HUMAN RIGHTS NUDGE
For decades, human rights have been treated as the business of international institutions like the European Court of Human Rights. Yet, the respect for human rights on the part of governments has been invariably weak. Our team aims to explore the future of compliance with human rights. The team will analyse why and how states interfere in individuals’ lives and then determine when and how they change their behaviour in relation to human rights. The project builds on insights from social sciences, behavioural economics, and psychology, to come up with new solutions and incentives, which governments, communities and even individuals can employ in the future. Our main purpose is to establish how we can challenge the status quo and help states internalise human rights in the future.
We aim to find new solutions and incentives for better human rights protection in Europe and beyond
Human Rights Nudge is an ERC-funded project that looks at past cases of human rights violations and studies when and why states changed their practice
The Human Rights Nudge Project and its team is based at the University of Copenhagen, Centre of Excellence, iCourts
Veronika Fikfak is a Senior Humboldt Fellow at the Institute of Law and Economics at the University of Hamburg in 2021, 2022 and 2023.
Katharina Luckner is based at the Institute of Law and Economics in Hamburg.
Human Rights Nudge team leader Veronika Fikfak was a visiting fellow at New York University from September 2019 to May 2020
The Human Rights Nudge Project builds on work done on a previous project 'What Price for Human Rights' at the University of Cambridge.
Lora Izvorova and Dora Robinson are based at the Law Faculty in Cambridge.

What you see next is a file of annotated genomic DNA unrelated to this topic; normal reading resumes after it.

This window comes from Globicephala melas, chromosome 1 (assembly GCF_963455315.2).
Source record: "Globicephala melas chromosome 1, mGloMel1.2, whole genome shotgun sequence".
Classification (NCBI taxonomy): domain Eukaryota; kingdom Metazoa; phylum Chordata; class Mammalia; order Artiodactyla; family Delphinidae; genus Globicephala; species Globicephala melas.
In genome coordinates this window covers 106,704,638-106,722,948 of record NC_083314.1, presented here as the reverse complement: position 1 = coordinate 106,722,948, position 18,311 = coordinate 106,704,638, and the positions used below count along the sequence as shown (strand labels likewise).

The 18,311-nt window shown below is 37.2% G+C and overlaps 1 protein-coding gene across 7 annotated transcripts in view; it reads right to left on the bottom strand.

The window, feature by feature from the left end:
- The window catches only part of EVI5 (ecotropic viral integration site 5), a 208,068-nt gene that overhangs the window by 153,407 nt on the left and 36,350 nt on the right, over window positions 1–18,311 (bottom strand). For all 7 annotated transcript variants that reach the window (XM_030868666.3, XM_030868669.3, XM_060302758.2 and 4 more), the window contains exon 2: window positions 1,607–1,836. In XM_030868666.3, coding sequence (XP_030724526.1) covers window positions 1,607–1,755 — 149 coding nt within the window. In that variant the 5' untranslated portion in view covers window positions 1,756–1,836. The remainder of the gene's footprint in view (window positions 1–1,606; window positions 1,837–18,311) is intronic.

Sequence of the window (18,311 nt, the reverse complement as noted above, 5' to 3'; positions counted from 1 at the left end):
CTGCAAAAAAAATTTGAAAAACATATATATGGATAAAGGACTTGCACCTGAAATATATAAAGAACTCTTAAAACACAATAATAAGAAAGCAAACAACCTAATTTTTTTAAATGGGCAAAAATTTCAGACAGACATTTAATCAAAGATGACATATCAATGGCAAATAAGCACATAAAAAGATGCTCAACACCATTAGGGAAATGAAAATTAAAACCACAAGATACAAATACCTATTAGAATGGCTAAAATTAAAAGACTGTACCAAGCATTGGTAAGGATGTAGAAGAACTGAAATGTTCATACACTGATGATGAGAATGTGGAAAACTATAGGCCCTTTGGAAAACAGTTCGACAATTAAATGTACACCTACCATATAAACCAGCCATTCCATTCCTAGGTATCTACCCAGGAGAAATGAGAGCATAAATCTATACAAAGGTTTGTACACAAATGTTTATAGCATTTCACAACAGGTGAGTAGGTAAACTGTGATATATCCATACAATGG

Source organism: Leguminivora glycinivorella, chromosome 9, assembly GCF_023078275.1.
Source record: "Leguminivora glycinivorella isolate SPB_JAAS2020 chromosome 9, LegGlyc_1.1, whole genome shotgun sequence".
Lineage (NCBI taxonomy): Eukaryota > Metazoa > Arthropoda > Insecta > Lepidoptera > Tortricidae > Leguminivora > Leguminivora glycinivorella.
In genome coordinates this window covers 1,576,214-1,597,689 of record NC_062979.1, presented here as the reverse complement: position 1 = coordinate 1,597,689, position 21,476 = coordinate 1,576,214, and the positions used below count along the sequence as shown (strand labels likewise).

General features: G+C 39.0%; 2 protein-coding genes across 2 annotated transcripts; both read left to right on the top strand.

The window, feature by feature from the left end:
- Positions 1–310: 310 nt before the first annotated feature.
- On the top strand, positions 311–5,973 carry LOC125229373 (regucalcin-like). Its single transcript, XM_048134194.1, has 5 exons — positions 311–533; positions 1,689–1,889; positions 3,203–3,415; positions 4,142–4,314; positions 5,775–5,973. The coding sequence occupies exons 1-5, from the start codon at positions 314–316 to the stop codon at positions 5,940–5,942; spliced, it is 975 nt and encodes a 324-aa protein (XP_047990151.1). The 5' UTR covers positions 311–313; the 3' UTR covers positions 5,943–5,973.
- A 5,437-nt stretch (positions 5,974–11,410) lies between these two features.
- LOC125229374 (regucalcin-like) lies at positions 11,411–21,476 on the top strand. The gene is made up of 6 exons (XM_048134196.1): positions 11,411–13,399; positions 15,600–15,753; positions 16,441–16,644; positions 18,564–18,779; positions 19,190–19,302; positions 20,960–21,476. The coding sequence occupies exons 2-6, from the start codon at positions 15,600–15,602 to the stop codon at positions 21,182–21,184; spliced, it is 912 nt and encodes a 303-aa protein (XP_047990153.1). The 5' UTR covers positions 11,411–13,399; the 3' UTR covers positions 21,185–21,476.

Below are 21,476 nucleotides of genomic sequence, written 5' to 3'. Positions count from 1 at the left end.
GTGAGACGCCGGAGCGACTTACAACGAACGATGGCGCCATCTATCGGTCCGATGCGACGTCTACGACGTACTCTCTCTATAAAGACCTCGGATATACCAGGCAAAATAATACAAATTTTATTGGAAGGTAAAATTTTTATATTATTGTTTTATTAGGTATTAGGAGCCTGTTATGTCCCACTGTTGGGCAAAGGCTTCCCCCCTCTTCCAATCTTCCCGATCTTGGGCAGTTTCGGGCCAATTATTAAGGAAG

The Human Rights Nudge Project is collaborating with Compliance Politics and International Investment Disputes project based at Pluricourts, University of Oslo
Veronika Fikfak and Lora Izvorova. 'Language and Persuasion: Human Dignity at the European Court of Human Rights.' (2022) 22.4 Human Rights Law Review, forthcoming.
Niccolò Ridi and Veronika Fikfak. 'Sanctioning to Change State Behaviour.' (2022) 13.2 Journal of International Dispute Settlement, forthcoming.
Veronika Fikfak. 'Against Settlement in the European Court of Human Rights'. (2022) 20.3 International Journal of Constitutional Law, forthcoming.
Veronika Fikfak, Daniel Peat, and Eva van der Zee.
'Bias in International Law.' (2022) 23.3 German Law Journal, forthcoming.
Daniel Peat, Veronika Fikfak, and Eva van der Zee. 'Behavioural Compliance Theory.' (2022) 13.2 Journal of International Dispute Settlement, forthcoming.
Aysel Küçüksu. 'Enforcing Rights Beyond Litigation: Mapping NGO Strategies in Monitoring ECtHR Judgment Implementation.' (2022) 22.3 Human Rights Law Review, forthcoming.
Veronika Fikfak. 'Compliance and Compensation: Money as a currency of human rights.' in Rachel Murray and Debra Long, Handbook on Implementation of Human Rights Law. (Edward Elgar, 2022).
Veronika Fikfak. ‘Changing State Behaviour: Damages before the European Court of Human Rights’. (2018) Vol 29/4. European Journal of International Law, pp 1091-1125.
21 June 2022
We have been invited to present our work at the European Implementation Network Conference on Systemic Non-Implementation of ECtHR judgments in Strasbourg this week. Aysel Küçüksu and Ula Kos will be talking about our work on how NGOs and national human rights institutes play a crucial role in facilitating compliance. The programme of the event is attached. For how your NGO can help, please see our contribution here.
24 May 2022
13 April 2022
Our Symposium on Bias in International Law is now openly available in the German Law Journal. You can read the introduction, along with great articles from Moshe Hirsch, Benedikt Pirker and Izabela Skoczen, Jonathan Kolieb, Runar Lie, Evangelina Nissoti, Eva van der Zee, and Ezgi Yildiz and Umut Yüksel.
12 April 2022
We have another paper out - Language and Persuasion: Human Dignity before the European Court of Human Rights - by Veronika Fikfak and Lora Izvorova, which shows that the European Court of Human Rights uses terminology of dignity strategically to compel states to change their behaviour. But do they do so? We answer the question on the case of Russia. The full paper can be found here.